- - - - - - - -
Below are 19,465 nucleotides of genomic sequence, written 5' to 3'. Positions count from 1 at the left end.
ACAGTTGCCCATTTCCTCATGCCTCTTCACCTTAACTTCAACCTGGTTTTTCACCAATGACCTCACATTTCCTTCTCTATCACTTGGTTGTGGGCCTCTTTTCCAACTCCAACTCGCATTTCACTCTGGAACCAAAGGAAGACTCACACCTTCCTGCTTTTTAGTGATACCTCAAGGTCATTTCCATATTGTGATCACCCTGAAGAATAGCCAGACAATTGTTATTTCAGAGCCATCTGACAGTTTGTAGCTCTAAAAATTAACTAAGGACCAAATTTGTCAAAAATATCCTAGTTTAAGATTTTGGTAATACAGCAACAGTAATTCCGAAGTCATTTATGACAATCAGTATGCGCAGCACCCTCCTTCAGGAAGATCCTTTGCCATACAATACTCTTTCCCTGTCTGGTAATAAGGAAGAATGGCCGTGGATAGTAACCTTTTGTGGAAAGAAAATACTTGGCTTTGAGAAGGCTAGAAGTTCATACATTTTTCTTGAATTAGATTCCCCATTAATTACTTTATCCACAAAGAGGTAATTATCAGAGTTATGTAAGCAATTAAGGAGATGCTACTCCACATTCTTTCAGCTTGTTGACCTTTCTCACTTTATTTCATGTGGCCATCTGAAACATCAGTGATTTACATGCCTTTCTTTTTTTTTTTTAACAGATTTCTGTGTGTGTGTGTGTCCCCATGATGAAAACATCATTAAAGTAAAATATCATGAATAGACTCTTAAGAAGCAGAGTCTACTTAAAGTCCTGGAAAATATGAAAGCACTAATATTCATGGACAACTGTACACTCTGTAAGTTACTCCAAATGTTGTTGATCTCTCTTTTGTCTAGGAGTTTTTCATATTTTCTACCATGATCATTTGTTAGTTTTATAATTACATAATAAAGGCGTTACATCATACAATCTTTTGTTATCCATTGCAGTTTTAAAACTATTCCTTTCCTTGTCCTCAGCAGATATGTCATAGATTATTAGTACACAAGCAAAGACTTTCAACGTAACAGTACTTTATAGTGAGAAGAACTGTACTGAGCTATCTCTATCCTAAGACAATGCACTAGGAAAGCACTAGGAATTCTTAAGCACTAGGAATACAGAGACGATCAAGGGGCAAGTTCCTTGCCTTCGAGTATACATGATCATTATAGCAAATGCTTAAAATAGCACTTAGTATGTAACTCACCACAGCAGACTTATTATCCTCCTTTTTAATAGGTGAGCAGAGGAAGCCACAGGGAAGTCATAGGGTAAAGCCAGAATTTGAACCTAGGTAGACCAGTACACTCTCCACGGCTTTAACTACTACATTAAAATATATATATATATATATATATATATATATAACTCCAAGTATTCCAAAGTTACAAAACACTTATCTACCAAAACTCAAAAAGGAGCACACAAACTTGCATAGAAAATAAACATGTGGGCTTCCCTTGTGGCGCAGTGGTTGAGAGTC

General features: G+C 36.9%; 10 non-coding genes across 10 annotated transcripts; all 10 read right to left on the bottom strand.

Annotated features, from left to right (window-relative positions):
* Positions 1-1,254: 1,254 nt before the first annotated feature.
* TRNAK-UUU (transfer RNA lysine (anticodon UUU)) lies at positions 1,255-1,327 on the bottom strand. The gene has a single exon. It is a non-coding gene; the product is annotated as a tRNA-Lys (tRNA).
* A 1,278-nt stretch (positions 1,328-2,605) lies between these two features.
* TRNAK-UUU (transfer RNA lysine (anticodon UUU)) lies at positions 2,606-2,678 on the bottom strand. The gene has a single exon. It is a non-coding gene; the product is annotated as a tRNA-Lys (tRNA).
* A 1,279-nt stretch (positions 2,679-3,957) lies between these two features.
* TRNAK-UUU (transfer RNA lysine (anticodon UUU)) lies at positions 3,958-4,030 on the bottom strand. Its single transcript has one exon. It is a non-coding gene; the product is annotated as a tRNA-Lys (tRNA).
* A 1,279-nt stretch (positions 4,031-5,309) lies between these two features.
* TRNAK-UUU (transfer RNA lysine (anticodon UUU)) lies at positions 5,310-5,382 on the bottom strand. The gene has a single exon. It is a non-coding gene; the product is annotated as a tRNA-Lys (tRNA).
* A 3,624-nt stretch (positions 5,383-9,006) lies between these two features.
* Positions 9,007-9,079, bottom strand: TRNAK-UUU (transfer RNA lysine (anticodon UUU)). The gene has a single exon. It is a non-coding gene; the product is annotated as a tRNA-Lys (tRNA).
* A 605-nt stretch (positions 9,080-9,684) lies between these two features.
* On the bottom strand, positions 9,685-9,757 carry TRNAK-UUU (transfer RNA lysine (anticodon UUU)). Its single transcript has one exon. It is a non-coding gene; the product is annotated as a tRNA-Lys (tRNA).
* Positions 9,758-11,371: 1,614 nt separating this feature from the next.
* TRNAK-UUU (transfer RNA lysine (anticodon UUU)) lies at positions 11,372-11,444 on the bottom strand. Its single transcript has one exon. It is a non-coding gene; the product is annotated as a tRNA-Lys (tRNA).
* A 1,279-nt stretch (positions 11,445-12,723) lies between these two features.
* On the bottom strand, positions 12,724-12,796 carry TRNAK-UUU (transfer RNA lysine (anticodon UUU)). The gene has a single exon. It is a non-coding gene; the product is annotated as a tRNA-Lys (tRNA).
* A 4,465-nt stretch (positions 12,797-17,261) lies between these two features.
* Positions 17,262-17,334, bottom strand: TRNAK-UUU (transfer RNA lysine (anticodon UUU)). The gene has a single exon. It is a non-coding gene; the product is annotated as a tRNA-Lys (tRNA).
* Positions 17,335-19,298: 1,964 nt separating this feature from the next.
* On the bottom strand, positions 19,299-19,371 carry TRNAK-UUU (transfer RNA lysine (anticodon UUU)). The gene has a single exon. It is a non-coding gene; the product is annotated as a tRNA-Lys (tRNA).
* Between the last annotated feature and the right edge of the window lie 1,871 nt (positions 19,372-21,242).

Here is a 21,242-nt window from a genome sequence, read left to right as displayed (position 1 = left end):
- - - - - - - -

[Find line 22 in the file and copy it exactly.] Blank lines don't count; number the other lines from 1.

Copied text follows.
* Positions 17,262-17,334, bottom strand: TRNAK-UUU (transfer RNA lysine (anticodon UUU)). The gene has a single exon. It is a non-coding gene; the product is annotated as a tRNA-Lys (tRNA).